4. “…the historical record clearly shows that accommodation and even cooperation have been the default positions in the relationship”

    I think history shows modern science emerging from a mixed morass of ignorance, superstition, religion, philosophy, magical thinking, technological advances and other stuff. History shows science becoming a discipline which now stands on its own two feet. Indeed religion, in so far as it is a natural phenomenon, becomes a subject for scientific investigation. Whether science and religion are compatible is now a contentious question. History is history; now is now.

  5. I would however point to Kevin Miller’s testimony at the Dover Trial as one example of moderates pulling their weight despite being shouted down by everyone else.

    despite being what?

    I couldn’t hear what you were saying because you’re standing behind that giant strawman you just erected.

    1. Joshua took issue with moderates not pulling their weight. I tried to point to one example in response. Joshua was not satisfied with that and wants us to do more. Would you mind pointing out where this giant straw man was erected?.

      1. the one where you said moderates are being shouted down.

        uh, they aren’t. In fact, it’s been exactly the opposite for a long time now. the moderates have been shouting down the likes of Dawkins and Myers and Coyne.

        care to try again?

      2. No, that isn’t a straw man within the context of the argument. It would have been a straw man if I presented a distorted version of Josh’s argument and argued against that, thereby ignoring his original position. As far as I can see I did not do that as I was responding to Josh with a counter example.

      3. Would you prefer it be categorized more precisely, then?

        Your argument is simply a bald-faced lie.

        NOBODY has “shouted down” religious moderates from arguing against creationism.

  6. Can someone fill me in on why we should care what historians have said about the nature of the debate in the past? I’m not dissing history, of course, but it seems to me that this is a debate about current tactics, and the relevant part of what we know about the history of the science/religion conflict (or non-conflict, I really don’t care) is that ignorance is flourishing under the obliging veil of religion RIGHT NOW. Arguing about what serious historians have said is a distraction from affairs on the ground.

    And, unfortunately, serious historians don’t seem to meddling in this affair anyway. Anyone who read what Coyne wrote and thinks he’s arguing that we can’t cooperate with theistic evolutionists to improve science education, that we don’t want to join forces, seems to have some difficulty with that awkward literacy thing, and perhaps should recuse himself from the ranks of serious historians. Most serious historians seem to be able to parse meaning from sentences in their native language without bunging it up quite so badly.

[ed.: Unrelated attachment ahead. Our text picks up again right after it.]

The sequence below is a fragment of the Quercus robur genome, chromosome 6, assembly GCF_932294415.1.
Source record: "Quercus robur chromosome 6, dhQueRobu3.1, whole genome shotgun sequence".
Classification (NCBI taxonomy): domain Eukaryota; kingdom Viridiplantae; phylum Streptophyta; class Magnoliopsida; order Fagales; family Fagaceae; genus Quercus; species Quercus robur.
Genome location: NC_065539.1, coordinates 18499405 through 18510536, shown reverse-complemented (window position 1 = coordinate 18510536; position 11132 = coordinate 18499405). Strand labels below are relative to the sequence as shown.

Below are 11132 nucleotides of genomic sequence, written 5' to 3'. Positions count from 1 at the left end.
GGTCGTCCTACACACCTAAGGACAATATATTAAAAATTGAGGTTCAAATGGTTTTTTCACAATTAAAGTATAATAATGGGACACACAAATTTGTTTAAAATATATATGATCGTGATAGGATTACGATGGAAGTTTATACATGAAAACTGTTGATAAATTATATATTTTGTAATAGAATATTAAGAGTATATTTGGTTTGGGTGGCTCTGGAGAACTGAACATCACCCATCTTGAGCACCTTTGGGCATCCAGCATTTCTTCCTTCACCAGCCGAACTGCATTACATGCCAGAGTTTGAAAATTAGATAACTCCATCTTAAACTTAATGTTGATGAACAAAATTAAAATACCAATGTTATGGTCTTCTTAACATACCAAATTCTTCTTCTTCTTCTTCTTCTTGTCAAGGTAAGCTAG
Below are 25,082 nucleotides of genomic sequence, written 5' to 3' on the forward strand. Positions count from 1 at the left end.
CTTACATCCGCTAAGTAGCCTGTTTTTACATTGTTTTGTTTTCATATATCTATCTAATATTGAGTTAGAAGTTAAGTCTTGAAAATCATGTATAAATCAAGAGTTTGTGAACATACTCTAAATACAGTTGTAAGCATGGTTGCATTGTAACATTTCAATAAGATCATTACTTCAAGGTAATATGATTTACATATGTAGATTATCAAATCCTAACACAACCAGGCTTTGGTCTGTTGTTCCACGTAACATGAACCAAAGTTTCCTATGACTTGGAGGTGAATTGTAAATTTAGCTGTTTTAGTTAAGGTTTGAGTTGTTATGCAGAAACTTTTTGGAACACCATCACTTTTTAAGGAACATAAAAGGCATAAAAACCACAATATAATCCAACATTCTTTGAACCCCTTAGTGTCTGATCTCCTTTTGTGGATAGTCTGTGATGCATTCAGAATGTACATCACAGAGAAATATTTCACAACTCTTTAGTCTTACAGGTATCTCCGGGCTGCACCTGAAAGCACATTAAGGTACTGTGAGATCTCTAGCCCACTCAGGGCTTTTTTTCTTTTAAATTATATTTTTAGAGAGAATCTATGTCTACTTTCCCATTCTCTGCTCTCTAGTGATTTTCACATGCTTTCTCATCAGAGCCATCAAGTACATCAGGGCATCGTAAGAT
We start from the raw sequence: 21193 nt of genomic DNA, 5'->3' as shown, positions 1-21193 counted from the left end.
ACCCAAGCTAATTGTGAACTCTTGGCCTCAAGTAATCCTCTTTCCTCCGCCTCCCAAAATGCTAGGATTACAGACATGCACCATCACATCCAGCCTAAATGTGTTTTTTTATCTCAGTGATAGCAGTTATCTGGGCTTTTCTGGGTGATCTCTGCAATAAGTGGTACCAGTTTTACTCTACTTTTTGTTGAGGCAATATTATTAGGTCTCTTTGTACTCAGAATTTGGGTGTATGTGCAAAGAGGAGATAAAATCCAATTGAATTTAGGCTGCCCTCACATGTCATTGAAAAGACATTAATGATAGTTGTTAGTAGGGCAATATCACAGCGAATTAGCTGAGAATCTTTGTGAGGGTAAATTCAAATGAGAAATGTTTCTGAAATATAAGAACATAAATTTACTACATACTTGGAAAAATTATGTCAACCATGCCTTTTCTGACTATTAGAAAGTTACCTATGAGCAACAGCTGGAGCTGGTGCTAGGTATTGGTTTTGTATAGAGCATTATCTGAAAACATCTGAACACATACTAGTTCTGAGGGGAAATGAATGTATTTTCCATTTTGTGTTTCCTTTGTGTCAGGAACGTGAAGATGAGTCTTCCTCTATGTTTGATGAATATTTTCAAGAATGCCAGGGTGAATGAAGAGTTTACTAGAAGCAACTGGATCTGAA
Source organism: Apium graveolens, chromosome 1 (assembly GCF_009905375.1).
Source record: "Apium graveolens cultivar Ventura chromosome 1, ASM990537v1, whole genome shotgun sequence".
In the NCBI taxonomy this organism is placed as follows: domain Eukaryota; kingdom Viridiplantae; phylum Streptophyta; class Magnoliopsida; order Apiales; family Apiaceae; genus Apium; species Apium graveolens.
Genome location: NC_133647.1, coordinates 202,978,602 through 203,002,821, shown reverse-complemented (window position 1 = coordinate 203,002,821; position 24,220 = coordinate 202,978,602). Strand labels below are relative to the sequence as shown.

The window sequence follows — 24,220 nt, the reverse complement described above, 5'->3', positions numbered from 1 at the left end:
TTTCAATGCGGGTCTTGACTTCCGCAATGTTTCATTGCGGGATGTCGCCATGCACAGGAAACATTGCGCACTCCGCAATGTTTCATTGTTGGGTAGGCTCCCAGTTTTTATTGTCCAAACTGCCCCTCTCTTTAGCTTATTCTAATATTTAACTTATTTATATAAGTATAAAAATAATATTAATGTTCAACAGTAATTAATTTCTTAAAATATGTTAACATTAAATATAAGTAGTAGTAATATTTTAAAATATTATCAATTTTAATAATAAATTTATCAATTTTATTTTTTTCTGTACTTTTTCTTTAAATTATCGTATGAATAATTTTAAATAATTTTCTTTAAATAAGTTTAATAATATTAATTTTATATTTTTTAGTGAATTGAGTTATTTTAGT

7. Note to Coyne:

    When you see irrational and/or deluded statements in a book you’ve been assigned to review, please ignore. Musn’t appear to be ungrateful or rude. ;^}

  8. My post referred to some words from PZ Myers’s blog which our host thought might be construed as having come from him. This was not my intention as my post was intended as a direct reply to Myers.

    As this shows our host found Myers’s words unacceptable, or at least would not tolerate a mistaken inference that they came from him, I’m happy to let the matter rest there.

    Best wishes


    1. Well, that’s a shame. I hate to see comments being deleted. Especially when they are not obviously trollish or outrageously inflammatory. Yours was obviously for PZ and not meant to implicate Jerry. And even then, he could have openly remarked about it here and had you clarify it.

      Don’t get me wrong, I am in complete agreement with Coyne and PZ in these matters being discussed. You are completely off base in your commentary… but people who are quick to remove comments seriously bug me.


      1. I, on the other hand, love to see comments deleted. (Not Hannam’s in particular, which I didn’t see.) Lots of comments are just…clutter, and if they pile up too much they can render a blog less readable instead of more so. A certain amount of discipline is a good way to keep a blog from getting choked with inarticulate wool-gathering.

      2. Ophelia,

        I thought, in this case, it was clear nobody was talking about “inarticulate wool-gathering” and “clutter.”

  9. Very sorry to hear about your boiler, LK. That would make anyone very cross. And, I think we can all be given a bit of a dispensation for prickliness on the general grounds that this topic is vexing, no matter what stance you take.

    Again, we have to distinguish between the US and Great Britain. I take it you’re in Britain (correct me if I’m wrong)? Many Brits have a very hard time understanding what it’s really like here in the U.S. They can’t quite believe there’s so much lunatic, fundamentalist public religiosity as there is, because they haven’t experienced it themselves for generations. They’re skeptical that it can really be as mad as we claim it is. But trust me, it is.